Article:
Although InfosysBSE 1.32 % has begun the quarterly results season with a bang, the next most-keenly awaited result of Reliance IndustriesBSE 0.78 % is unlikely to create such a stir.
The second most valuable company in India is likely to maintain its profitability from the previous quarters with the most aggressive estimates pegging the profit growth at a meagre 2.7 per cent year-on-year.
RIL's performance for the July-September 2013 quarter will be bogged down by a lull in the regional gross refining margins (GRM). Reuters' Singapore benchmark GRMs were down to a 12-quarter low of $5.4 per barrel during the latest quarter, according to a report by Merrill Lynch.
RIL is likely to post GRM of around $7.8/barrel, down from $9.5 of year-ago period and $8.4 of the immediately preceding quarter. GRM is the differential between sales proceeds of refined petroproducts and cost of crude oil needed to produce them.
There won't be anything new in the company's ailing E&P business, which should post over a 50 per cent drop in profits compared with a year-ago period.
The company's KG basin gas production, which was around 15 mmscmd in the April-June quarter, is likely to have dropped below 14 mmscmd.
Similarly, the production from Panna-Mukta-Tapti (PMT) fields is also on the decline.
The third key business segment of the company — petrochemicals — is expected to do much better with a margin expansion, thanks to a spike in prices and a rise in domestic customs duties since May 2013. The July-September quarter could have turned much worse for the company, but for two important macroeconomic drivers.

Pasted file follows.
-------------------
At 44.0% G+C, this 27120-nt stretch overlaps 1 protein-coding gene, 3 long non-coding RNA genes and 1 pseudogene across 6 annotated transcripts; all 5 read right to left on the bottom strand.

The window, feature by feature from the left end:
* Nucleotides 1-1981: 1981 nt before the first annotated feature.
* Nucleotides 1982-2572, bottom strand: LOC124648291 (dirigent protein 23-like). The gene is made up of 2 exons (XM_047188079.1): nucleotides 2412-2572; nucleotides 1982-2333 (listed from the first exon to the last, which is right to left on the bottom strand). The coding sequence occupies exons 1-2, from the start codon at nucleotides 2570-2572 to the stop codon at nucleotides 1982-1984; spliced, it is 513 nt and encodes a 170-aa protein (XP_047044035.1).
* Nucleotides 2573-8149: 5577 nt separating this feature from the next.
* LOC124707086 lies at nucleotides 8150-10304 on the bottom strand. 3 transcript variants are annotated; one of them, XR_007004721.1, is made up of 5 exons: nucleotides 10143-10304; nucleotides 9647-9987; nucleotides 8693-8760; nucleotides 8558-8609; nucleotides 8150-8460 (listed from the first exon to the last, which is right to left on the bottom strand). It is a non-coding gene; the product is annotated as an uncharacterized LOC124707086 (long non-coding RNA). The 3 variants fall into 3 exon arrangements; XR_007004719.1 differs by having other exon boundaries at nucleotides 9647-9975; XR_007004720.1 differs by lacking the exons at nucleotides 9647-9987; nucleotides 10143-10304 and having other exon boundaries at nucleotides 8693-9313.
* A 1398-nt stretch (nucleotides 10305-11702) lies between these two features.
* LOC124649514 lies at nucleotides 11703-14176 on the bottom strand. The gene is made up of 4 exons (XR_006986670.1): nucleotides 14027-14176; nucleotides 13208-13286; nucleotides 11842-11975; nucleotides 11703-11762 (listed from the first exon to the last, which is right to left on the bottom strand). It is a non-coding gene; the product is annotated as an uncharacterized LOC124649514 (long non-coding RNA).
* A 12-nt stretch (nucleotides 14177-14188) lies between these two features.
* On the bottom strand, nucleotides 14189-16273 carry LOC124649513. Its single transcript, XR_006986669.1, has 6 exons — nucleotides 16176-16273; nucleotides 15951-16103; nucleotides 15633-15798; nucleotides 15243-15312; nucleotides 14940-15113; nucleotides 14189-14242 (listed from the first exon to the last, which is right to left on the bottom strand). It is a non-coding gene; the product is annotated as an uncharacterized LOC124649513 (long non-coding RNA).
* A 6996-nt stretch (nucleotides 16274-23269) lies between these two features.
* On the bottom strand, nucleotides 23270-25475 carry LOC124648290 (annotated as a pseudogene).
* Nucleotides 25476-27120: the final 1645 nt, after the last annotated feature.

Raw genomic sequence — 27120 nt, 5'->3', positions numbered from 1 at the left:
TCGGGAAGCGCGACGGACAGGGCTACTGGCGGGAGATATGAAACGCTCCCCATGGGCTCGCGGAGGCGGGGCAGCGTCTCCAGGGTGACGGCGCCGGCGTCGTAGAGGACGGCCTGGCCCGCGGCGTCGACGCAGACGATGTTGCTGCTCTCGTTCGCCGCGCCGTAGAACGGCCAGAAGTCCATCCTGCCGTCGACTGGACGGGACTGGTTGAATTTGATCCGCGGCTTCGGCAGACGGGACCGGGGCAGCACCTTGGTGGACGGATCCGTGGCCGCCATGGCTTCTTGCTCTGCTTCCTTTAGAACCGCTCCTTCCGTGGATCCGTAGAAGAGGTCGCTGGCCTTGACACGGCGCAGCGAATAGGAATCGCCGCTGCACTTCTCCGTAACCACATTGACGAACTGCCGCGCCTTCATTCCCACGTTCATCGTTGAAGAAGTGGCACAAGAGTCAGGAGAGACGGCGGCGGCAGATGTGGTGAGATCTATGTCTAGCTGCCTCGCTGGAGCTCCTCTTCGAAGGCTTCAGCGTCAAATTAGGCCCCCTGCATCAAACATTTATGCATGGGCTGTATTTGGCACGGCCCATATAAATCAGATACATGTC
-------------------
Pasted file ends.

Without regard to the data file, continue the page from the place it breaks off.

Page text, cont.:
The rupee turned extremely volatile and ended nearly 12 per cent weaker from the previous quarter. This means its GRMs, although lower in dollar terms, should translate into a better number in rupees. Also, the resultant jump in crude oil prices from Rs 5,750 per barrel in the April-June 2013 quarter to Rs 6,800 in July-September quarter will bring some inventory gains.
Similarly, the gas and oil it produces will fetch more in spite of lower volumes. The domesticinterest rates soared during the quarter with the yield on benchmark 10-year government bonds briefly crossing 9 per cent during the quarter.
The average yield for the quarter was almost 100 basis points higher than the April-June quarter. This should boost the company's other income, which has long emerged as a key source of its profits. The RIL scrip has under-performed the BSE Sensex since its last quarterly results, although its profit for the April-June quarter was at the top-end of street expectations.
A similarly dispirited performance could continue even after this result unless the company offers clarity on the progress of its various expansion projects.